What is an RTD Sensor? How Does it Work?

What is an RTD Sensor

How RTD Works? Resistance Temperature Detectors (RTD) Working Principle

A resistance temperature detector (RTD) is a sensor that measures temperature using a material’s resistance to temperature change.

RTDs are commonly used for industrial temperature sensing and measuring applications, as they are accurate and can measure a wide range of temperatures. They can also be more reliable and durable than other types of temperature sensors. 

In 1860, the original resistance thermometer was constructed using insulated copper wire, a battery, and a galvanometer. However, C.W. Siemens, the inventor of this device, found that a platinum element provided more precise measurements across a wider temperature range. 

As a result, platinum has become the preferred material for RTD sensing elements in temperature measurement, and it continues to be widely used today.

In this comprehensive guide, we’ll cover ‘what is an RTD sensor’, how an RTD works, its applications and the benefits of a resistance thermometer.

Did you know that we design and manufacture custom-built resistance thermometers? If you’re not sure what you need, please get in touch and we can help identify your requirements.

What is an RTD Sensor?

An RTD temperature sensor is a resistor made from a material like copper, nickel, or platinum. When the temperature changes, the material’s resistance will change so it can be measured, allowing it to be used as a temperature measurement device. There are two types of RTD construction; flat film and wire-wound. 

A flat film, or thin-film, RTD sensor is most commonly used due to its lower cost and resistance to shock, however flat film is not suitable for higher accuracies. 

A wire wound RTD sensing element typically comprises of a delicate, coiled wire wound around a core made of ceramic or glass. The most common number of wires is 3; however, some RTDs have 2 or 4 wires. Due to its fragility, the element is commonly shielded by a protective probe.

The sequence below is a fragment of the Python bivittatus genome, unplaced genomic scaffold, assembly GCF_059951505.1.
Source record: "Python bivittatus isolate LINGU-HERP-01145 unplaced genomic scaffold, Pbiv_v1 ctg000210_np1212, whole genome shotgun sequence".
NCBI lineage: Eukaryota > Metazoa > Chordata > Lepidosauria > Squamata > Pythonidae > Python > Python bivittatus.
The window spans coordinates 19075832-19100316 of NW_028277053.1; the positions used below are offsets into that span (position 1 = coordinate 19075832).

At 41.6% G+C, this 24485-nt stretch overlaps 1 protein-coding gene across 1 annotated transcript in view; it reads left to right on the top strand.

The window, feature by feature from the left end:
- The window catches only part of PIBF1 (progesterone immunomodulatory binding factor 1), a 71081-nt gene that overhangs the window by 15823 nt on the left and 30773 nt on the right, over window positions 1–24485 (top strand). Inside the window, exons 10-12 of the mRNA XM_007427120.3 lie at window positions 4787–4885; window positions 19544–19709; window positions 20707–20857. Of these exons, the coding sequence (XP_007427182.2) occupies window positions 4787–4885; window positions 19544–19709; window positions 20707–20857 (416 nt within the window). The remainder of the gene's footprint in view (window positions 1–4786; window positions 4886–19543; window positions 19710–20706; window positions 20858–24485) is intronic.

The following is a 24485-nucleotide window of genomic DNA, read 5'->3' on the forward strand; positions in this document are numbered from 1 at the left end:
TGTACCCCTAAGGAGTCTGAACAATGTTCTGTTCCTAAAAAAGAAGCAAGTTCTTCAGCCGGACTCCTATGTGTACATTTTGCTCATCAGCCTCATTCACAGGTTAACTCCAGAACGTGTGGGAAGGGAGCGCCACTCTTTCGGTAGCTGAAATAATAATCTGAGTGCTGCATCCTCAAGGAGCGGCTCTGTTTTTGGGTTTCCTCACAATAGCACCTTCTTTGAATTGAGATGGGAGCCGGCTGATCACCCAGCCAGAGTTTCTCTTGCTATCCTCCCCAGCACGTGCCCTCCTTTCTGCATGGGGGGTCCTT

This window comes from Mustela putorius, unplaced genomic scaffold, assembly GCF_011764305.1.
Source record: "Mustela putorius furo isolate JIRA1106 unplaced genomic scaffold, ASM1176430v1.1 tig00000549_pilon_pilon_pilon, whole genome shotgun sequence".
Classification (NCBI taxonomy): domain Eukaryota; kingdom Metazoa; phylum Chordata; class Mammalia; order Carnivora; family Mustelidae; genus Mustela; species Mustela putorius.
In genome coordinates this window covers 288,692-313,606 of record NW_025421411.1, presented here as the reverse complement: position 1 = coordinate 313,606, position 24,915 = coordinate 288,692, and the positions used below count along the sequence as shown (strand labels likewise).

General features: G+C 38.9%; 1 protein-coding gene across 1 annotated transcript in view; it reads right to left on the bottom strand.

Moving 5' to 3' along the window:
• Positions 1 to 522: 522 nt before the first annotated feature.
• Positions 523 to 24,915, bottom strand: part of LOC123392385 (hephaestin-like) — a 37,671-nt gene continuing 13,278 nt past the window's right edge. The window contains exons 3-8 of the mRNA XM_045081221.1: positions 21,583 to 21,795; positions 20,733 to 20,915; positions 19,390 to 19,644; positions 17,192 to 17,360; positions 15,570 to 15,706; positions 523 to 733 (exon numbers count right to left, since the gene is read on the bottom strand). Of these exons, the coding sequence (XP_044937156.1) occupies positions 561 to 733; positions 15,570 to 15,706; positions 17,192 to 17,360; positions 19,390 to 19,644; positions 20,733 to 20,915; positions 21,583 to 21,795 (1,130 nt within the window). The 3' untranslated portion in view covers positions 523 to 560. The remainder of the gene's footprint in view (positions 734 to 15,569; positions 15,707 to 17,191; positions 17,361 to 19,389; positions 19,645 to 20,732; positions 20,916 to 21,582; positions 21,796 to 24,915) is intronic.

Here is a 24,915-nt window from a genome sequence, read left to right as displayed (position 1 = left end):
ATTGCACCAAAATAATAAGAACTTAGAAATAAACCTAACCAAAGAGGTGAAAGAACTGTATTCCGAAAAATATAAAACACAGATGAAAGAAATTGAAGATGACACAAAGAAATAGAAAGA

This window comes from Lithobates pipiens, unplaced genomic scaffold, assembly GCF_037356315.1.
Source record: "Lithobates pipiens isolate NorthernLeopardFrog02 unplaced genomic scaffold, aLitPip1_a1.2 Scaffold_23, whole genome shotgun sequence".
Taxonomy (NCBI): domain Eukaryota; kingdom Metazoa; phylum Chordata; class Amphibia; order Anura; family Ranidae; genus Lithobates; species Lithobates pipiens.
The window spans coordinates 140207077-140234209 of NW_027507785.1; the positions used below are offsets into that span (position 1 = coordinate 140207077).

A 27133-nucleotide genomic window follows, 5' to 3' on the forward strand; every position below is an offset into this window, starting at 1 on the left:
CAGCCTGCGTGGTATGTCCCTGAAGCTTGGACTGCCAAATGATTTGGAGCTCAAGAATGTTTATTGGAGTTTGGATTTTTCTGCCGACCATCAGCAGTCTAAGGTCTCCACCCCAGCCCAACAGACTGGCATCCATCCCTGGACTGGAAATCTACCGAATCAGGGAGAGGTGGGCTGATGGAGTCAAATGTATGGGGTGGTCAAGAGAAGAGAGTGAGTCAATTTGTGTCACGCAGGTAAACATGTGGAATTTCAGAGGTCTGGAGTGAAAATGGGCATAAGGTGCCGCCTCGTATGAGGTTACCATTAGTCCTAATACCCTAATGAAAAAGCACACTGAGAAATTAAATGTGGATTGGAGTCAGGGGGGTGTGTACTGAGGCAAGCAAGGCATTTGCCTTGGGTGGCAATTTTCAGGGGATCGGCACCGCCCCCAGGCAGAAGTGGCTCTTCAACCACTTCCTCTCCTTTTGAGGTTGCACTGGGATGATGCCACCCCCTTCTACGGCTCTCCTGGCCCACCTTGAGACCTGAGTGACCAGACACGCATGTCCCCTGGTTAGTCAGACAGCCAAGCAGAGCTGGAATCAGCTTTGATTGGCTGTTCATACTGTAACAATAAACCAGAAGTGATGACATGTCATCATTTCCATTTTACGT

The RTD element is constructed using a pure substance that has been thoroughly characterised for its resistance at different temperatures. As the temperature varies, the substance undergoes a predictable alteration in resistance, which enables the measurement of temperature.

The most popular RTD sensor probe is an RTD Sensor Pt100. They have been used for many years to measure temperature in laboratory and industrial processes, and have developed a reputation for accuracy, repeatability, and stability.

Related: What is a Temperature Sensor?

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How Does a Resistance Thermometer Work?

An RTD functions on the principle that as the temperature of a metal increases, so does the resistance to the flow of electricity. To measure this change in resistance, an electrical current is passed through the sensor, and the resistance element measures the current in Ohms. The resistance value is then converted into a temperature reading.

Resistance Temperature Detector (RTD) Applications

RTD sensors find applications in diverse industries, including automotive, power electronics, consumer electronics, food handling and processing, industrial electronics, medical electronics, military, and aerospace. 

They are utilised to measure temperatures in a variety of environments, ranging from hazardous industrial settings to medical operating rooms.

At Process Parameters, our RTD sensors are ideal for general-purpose industrial and OEM applications. We’re able to manufacture our resistance thermometers to your requirements for almost any environment.

Take a look at the industries we work with.  

RTD Sensors Types: Thin-Film and Wire-Wound 

RTDs are divided into two types depending on the construction of their temperature-sensing element: thin-film and wire-wound RTDs. The invention of the resistance thermometer was possible due to the discovery that the conductivity of metals decreases predictably as temperatures increase. 

Thin-film RTD sensors have a resistive material, typically platinum, that is sputtered onto a substrate, while wire-wound RTDs are constructed by winding a resistive material like copper or nickel around a ceramic core. 

Each type of RTD is suitable for specific applications, with thin-film RTDs limited to 500°C and typically only available with lower accuracy. They are however robust and resistant to shock and vibration.

Wire wound RTDs are more suitable for higher temperatures than flat film but problems start to occur at temperatures above 650°C. Wire-wound RTDs are available in all accuracy and tolerance bands but are less resistant to shock and vibration. Wire wound is also more expensive than flat film sensors.

What is the Difference Between RTD and Thermocouples?

The main difference between an RTD and a thermocouple is the way they measure temperature. An RTD measures temperature by measuring the resistance of a material, while a thermocouple measures the voltage difference between two different metals.